Figure 2. 

Apanthura stocki. All scales represent 0.1 mm.

Distribution

Sri Lanka (type locality); Pulau Besar, Malaysia; Pulau Tinggi, Malaysia; Pulau Seri Buat, Malaysia.

Molecular data

A 712 base pairs of COI sequence (GenBank: MF680509) was acquired from one individual of A. stocki. No insertion or deletion in the sequence alignment.

Remarks

The Malaysian A. stocki differs slightly from the original material by its weakly serrated inner margin of uropodal endopod and acute distal margin of uropodal exopod in female.

Genus Mesanthura Barnard, 1914

Mesanthura quadrata Kensley & Schotte, 2000

Mesanthura quadrata Kensley & Schotte, 2000: 2080-2083, figs. 17–18.

Materials examined

3 immature females, UKMMZ-1595, Pulau Seri Buat, Pahang, Malaysia, 2°41'13.59"N; 103°55'25.99"E (DMS), C. Melvin, 19 April 2014, coral rubble, ~7 m; 1 immature female, UKMMZ-1596, Batu Malang, Pulau Tioman, Pahang, Malaysia, 2°54'15.44"N; 104°6'1.08"E (DMS), C. Melvin, 18 April 2014, coral rubble, ~7 m; 1 female, UKMMZ-1597, Kampung Pasir Panjang, Pulau Tinggi, Johor, Malaysia, 2°17'37.96"N; 104°6'1.97"E (DMS), C. Melvin, 15 June 2015, coral rubble, ~3 m; 1 female, UKMMZ-1598, Sebirah Kechil, Pulau Tinggi, Johor, Malaysia, 2°18.622'N; 104°05.616'E (DDM), C. Melvin, 15 June 2015, coral rubble, ~3 m; 29 juveniles, UKMMZ-1599, Kampung Pasir Panjang, Pulau Tinggi, Johor, Malaysia, 2°17'37.96"N; 104°6'1.97"E (DMS), C. Melvin, 13 October 2012, artificial substrate unit, ~3 m; 1 female, UKMMZ-1560, Sebirah Kechil, Pulau Tinggi, Johor, Malaysia, 2°18.622'N; 104°05.616'E (DDM), C. Melvin, 18 April 2013, coral rubble, ~3 m.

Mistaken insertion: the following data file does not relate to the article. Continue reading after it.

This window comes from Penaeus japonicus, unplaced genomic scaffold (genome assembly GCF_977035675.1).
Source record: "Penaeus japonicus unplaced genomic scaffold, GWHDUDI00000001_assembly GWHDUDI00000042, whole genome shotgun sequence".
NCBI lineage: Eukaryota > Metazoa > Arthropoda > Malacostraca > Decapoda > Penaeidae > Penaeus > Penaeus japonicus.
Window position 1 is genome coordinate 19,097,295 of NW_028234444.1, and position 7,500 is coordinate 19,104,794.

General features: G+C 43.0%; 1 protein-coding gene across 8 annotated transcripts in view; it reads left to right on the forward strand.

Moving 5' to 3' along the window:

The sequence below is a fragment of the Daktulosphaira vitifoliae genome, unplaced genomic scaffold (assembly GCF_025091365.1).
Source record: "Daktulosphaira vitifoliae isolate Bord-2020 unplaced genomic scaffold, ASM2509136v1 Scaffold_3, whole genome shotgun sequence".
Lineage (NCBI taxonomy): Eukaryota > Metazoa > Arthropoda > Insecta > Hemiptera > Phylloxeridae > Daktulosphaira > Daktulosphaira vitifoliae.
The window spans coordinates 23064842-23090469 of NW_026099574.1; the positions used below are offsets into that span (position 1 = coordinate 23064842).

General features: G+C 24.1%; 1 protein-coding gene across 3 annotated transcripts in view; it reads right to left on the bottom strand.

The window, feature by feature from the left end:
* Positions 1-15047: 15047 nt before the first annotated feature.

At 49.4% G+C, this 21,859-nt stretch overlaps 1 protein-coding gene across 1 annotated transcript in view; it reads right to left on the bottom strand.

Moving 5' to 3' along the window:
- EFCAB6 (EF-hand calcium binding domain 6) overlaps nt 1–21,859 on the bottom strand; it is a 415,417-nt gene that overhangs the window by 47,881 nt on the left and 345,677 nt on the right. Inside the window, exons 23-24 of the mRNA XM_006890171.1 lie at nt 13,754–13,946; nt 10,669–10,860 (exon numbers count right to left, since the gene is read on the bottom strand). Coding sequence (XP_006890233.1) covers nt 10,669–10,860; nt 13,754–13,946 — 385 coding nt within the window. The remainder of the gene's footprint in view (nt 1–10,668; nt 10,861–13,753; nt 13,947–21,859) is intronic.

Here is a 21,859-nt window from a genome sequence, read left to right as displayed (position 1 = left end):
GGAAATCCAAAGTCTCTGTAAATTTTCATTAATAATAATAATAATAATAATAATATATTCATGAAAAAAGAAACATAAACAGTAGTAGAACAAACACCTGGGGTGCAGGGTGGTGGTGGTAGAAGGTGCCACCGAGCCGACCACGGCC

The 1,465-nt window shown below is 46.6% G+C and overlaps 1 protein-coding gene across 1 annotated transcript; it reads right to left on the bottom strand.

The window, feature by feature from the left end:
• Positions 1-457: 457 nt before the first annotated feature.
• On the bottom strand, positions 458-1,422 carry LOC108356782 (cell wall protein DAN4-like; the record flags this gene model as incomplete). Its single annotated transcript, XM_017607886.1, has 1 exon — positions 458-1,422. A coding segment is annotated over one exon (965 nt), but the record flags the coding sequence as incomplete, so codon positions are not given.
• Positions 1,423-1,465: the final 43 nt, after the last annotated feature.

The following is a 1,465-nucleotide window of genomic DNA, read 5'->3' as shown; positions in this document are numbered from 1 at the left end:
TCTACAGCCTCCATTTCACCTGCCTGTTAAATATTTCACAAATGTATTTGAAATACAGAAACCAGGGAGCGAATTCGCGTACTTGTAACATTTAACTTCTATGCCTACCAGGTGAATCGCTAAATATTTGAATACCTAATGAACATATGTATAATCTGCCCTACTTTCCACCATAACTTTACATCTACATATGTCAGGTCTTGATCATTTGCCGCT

Distribution

Mahé Island, Seychelles (type locality); Pulau Seri Buat, Malaysia; Pulau Tioman, Malaysia; Pulau Tinggi, Malaysia.

Molecular data

n/a.

Remarks

Mesanthura quadrata is recorded for the first time from the Southeast Asia region.

Genus Pendanthura Menzies & Glynn, 1968

Pendanthura tinggiensis Chew, Rahim & Mohd Yusof, 2016

Pendanthura tinggiensis Chew et al., 2016: 232-238, figs 2–8.

Distribution

Pulau Tinggi, Malaysia.

Molecular data